When my Anja friend learned Swedish, one of the first complete sentences she said to me was, „Helen är en mycket aktiv pensionär!” (Helen is a very active pensioner.) The reason for her saying this was my delight with the weekly paper and the Aldi store’s broschure in it each Wednesday. She’s right, there is probably no one under 65 but me who reads those papers. A chuckles to himself when he sees me earnestly studying the pages, occasionally informing him on what’s going on in Düsseldorf.
So they won’t be surprised to hear that as soon as I had the keys to the Hamburg apartment (that I am paying for but not moving into until in two weeks), I picked up the Hamburg Weekly Paper that was distributed in the house’s entrance corridor. I took it with me, assuming I could read it through while taking in the new apartment for five minutes. I was in for a surprise! The Hamburg weekly paper (this is not the regular newspaper. This is a paper financed entirely by ads, reporting about very local happenings) has 12 pages full of information. In Düsseldorf, we have four and one is so massively directed at seniors not even I can read it. It took me like an hour to study the Hamburg issue and I felt like I was doing comparative studies of weekly papers. I can conclude the following:
The Hamburg paper does not have an Aldi broschure (problematic, I think) and its writing would probably be referred to as lurid journalism. On the front page there was an article about the wading pool that was out of order because the city decided hygiene standards can’t be met. The headline the paper had? „Was the end planned years ago?“ The quotes were equally dramatic: „Going to the park’s pool instead is intolerable“, „Where am I supposed to go with my children?“ and „If we have to, we are prepared to put on a water demonstration“. Whoa. So much rage because of a wading pool.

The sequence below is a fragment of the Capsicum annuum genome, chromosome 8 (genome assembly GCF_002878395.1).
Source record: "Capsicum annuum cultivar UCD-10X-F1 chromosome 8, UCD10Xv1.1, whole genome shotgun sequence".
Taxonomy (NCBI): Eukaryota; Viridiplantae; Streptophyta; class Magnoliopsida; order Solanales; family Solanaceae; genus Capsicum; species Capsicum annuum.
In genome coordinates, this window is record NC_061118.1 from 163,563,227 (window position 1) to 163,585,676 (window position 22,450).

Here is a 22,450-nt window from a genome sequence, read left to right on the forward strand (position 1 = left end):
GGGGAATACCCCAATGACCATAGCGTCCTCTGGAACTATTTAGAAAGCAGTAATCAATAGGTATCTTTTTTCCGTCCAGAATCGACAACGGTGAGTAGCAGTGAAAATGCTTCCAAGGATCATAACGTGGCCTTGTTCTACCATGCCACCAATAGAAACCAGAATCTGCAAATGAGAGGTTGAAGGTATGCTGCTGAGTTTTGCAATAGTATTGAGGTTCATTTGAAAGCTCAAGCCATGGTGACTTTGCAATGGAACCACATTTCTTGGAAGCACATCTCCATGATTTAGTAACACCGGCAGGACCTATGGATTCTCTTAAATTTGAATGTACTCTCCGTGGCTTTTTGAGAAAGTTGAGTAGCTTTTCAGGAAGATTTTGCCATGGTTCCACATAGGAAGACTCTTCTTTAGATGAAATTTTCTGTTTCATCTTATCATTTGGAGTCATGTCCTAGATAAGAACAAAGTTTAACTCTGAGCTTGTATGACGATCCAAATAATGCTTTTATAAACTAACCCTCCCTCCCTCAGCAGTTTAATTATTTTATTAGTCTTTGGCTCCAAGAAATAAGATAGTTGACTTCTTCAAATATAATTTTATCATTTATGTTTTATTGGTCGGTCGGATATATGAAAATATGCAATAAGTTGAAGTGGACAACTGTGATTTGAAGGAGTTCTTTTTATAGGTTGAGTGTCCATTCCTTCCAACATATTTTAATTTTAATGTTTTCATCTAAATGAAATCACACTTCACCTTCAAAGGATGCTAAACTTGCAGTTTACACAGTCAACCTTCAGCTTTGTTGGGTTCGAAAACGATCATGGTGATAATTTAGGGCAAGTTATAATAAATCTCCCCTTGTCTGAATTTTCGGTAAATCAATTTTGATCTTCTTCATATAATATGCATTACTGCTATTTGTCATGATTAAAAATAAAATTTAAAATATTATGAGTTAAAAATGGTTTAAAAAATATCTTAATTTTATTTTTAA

Page three featured an article about a tree that was planted 150 years ago when the French-German war ended. Today, nobody pays attending to the tree and nobody pulls out the weeds. The paper’s headline: „The battle for the forgotten tree“. They totally saw the bigger picture writing, „It is important to know where you’re coming from. This tree can help you remember“. I love how history seems to be a thing in my new hood.
I am already looking forward to reading that paper each week. Not only because of the dramatic articles, also because there are so many cool things happening apparently. (I assume it is one of the signs that Hamburg is a really large city. So much going on, it’s overwhelming!) I learned there is a choir workshop with schlager and pop music (I’ll be on vacation, otherwise I’d totally attend), a „word picknick“ in the park where poets and authors read, a Catholic Soccer Cup (reminds me of The Interfaith Softball League in L.A.), a theatre play starring only people who stutter or have other language difficulties, and the campaign „#respectpigeon“ to educate people and counteract the negative image of pigeons.